Early and Recent History and Genealogical Records
of Many of the Representative Citizens
ROBERT B. KITE. It is a well-authenticated fact that success comes as a result of legitimate and well-applied energy, unflagging determination and perseverance in a course of action when once decided upon. She is never known to bestow her largesses upon the indolent and ambitionless, and only those who seek her untiringly are recipients of her blessings. In tracing the history of Robert B. Kite, now living in retirement in Springfield after a long career as a railroader and in more recent years a farmer, it is plainly seen that the prosperity which he enjoys has been won by commendable qualities, and it is also his personal worth that has gained for him the high esteem of those who know him.
Mr. Kite was born in Cleveland, Ohio, May 8, 1857, He is a son of Hiram and Rosanna (Warren) Kite, the father a native of Pennsylvania and of Quaker stock, while the mother was a native of England, from which country she emigrated to America in girlhood and located in Pennsylvania, where the parents of our subject were married, but not long thereafter removed to Ohio, and there they lived until 1859, when they removed to Marshfield, Webster county, Missouri, and Hiram Kite built one of the first houses in that town. He was a leather worker by trade and was in business there when the Civil war broke out and joined the Home Guards, but did not become a soldier in the regular Union army. He finally removed to a farm near Strafford, Missouri, where he spent the rest of his life, but his wife died in Springfield. They were the parents of eight children five of whom are still living, namely: Madora E., Mary,.Lottie, Nettie, Frances is deceased; Robert B., of this review; Emma and Ida are both deceased.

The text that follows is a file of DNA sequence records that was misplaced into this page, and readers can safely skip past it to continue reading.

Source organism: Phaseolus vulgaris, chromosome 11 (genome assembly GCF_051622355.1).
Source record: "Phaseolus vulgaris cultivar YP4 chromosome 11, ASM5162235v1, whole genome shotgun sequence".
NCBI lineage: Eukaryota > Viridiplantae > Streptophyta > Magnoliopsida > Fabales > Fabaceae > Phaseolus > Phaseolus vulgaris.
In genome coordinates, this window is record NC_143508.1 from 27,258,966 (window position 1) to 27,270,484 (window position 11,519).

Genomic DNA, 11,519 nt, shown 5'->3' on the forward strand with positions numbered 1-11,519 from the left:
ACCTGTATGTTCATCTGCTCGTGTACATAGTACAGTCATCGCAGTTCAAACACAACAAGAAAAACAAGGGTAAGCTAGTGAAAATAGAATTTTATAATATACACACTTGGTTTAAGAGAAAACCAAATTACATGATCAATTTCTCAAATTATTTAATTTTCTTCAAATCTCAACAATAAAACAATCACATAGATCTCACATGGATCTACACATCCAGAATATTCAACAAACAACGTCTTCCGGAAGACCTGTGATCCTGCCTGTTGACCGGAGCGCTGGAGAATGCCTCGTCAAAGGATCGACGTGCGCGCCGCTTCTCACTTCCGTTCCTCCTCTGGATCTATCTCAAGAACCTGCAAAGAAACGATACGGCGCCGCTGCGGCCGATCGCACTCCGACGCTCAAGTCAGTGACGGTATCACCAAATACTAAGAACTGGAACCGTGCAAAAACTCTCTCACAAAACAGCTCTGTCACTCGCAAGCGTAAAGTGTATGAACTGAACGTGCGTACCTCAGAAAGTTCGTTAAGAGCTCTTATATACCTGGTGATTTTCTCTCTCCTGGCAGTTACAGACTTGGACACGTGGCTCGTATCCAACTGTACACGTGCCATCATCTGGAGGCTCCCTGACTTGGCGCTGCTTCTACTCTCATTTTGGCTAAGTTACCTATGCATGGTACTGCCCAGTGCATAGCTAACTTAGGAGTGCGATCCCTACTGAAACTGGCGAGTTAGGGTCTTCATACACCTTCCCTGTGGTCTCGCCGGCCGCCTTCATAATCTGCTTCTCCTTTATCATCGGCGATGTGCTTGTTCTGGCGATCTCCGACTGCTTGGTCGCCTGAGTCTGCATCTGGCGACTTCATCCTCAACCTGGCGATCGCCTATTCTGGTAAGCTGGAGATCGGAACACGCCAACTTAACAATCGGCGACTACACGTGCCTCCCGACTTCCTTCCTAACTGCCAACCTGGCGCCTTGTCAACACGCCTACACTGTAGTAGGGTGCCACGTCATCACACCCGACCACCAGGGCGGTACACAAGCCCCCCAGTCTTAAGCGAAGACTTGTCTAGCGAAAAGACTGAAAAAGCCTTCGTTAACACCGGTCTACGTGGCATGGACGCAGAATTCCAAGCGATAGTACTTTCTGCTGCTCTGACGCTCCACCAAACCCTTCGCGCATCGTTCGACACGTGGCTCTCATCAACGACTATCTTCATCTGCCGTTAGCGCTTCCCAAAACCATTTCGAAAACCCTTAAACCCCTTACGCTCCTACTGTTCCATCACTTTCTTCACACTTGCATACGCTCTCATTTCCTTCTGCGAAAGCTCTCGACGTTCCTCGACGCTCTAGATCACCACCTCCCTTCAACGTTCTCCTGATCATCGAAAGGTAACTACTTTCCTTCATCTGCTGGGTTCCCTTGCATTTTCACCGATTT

Robert B. Kite received a limited education in the public school at Marshfield, but he is principally a self-educated man. He began his railroad career in 1873 as brakeman on the old Atlantic & Pacific railroad, now the Frisco system, and he remained a brakeman until 1880, when he was promoted to freight conductor, in which capacity he worked until he was promoted to passenger conductor, and ran as such for a period of fifteen years, or until 1901, living at Monett, Missouri, during that period. He was regarded as one of the most capable and most trusted conductors on the Frisco, and his continuous service of twenty-eight years would indicate he was a first-class railroader. Finally, tiring of the exacting work as conductor, he moved to his farm in 1901, just south of Springfield. His fine place there consisted of one hundred acres of the old Crenshaw homestead. This he brought up to a high state of improvement and a high state of cultivation, all but about ten acres. He made it a model farm in every respect. He installed the first water system in that part of the county, running hot and cold water to both his house and barn. He carried on general farming until 1907, when he sold out and moved to the corner of South and Madison streets, Springfield, where he owns two sets of four-apartment flats and two fine residence properties, all modern and desirable in every way, and he now spends his time looking after his personal property here.